Keep your hand on your belly, and breathe deeply there. Let it extend and really open when you breathe in, and soften back toward your spine as you breathe out. While the chakra just below this one (pelvic floor, root chakra) is about grounding, stability and focus, this second one is all about how we flow, feel and yield. It’s related to the element of water, which constitutes 80 percent of your body. When I’m teaching or speaking, I can take cues from anything, seen or unseen, and am completely in the flow – that’s my comfort zone, my hiding place. But when it comes to being alone with myself, I’ve avoided my own healing (and my meditation practice) by placing my focus literally anywhere else.
Your second chakra holds your guilt and your shame. This region also holds your right to feel. If someone was consistently volatile (or exceedingly incommunicative), your entire family had to create ways to handle that subconscious emotional tyranny, and everyone was constantly directed away from their own wellness into impending crisis mode. So you were all waiting for the next outburst or problem, and the flow in your house, your belly and your heart was re-routed in that direction. And you’re all still sort of exhausted from it. We needed healthy examples of how to address our own selves with huge love, and how to nourish ourselves with great care, and we have a chance to be that example now, for everyone around us. It’s never too late.
Here’s where meditation begins to make sense to me, at long last. After learning about the second chakra, the next time I sat down, for the first time ever, I was there for myself, in the same attentive way I’d been for my students. I put my hand on my belly, and sat with my body, by myself, feeling the block and breathing it open. Super simple, really. I’m just gathering information and breathing it open all the time now, whether I’m sitting or standing.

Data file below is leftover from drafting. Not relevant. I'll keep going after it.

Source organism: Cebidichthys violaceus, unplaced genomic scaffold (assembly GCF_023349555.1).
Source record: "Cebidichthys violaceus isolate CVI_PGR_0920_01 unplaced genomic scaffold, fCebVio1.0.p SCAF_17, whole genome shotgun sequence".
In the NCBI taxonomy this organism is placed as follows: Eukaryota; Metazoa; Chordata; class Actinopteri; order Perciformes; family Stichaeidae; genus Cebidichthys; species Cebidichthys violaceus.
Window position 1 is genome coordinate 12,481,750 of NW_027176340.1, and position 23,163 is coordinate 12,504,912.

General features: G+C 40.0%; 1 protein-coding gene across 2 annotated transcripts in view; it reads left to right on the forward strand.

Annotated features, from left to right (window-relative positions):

So now I’m listening, with this opening, which is healing me and my relationships with my family. I have a much broader, gentler view of how I can slow down my reactions, in real time. I’m no longer cursing so much in my classes because I’ve seen that my own healing vibration is pinched when I go down that road, which means my students’ healing is being similarly stifled. Misused words give birth to tiny contractions in our bodies. As funny, or inviting, or even comfortably familiar as it can be to hear your yoga teacher curse, I don’t want to perpetuate that tension in the context of class anymore. For now I want to explore what it’s like to just deliver the teachings, sans drama.
And now, when I’m having a really difficult conversation, or trying to get my kid’s shoes on, I’m breathing more space into my belly, and into everyone nearby. When I remember this with my son, I let him dance around in my boots for one extra moment (his favorite pastime) instead of rushing him into his own shoes and out the door. (By the way, the irony of his wanting to wear my shoes isn’t lost on me.) Every time I bring the work back into my body, I restore a bit of balance to myself, to him and to our relationship, thereby clearing the path for him to do this intuitively for himself going forward.
Take time to sit, unravel what resonates with you, ask for help if you need it and give yourself the gift of your own attention. Rather than finding some way to gain control over my animal instincts or take cover from the dictatorship of my mind or my past, I’m specifically bringing attention to the vortices in my body that been have been closed or too open, and I can just be still when I sit. That stillness helps everyone near me. When I bring awareness to those junctions via my simplest breathing in meditation, instead of feeling lazy, fraudulent or disconnected, I’m experiencing a reverent healing.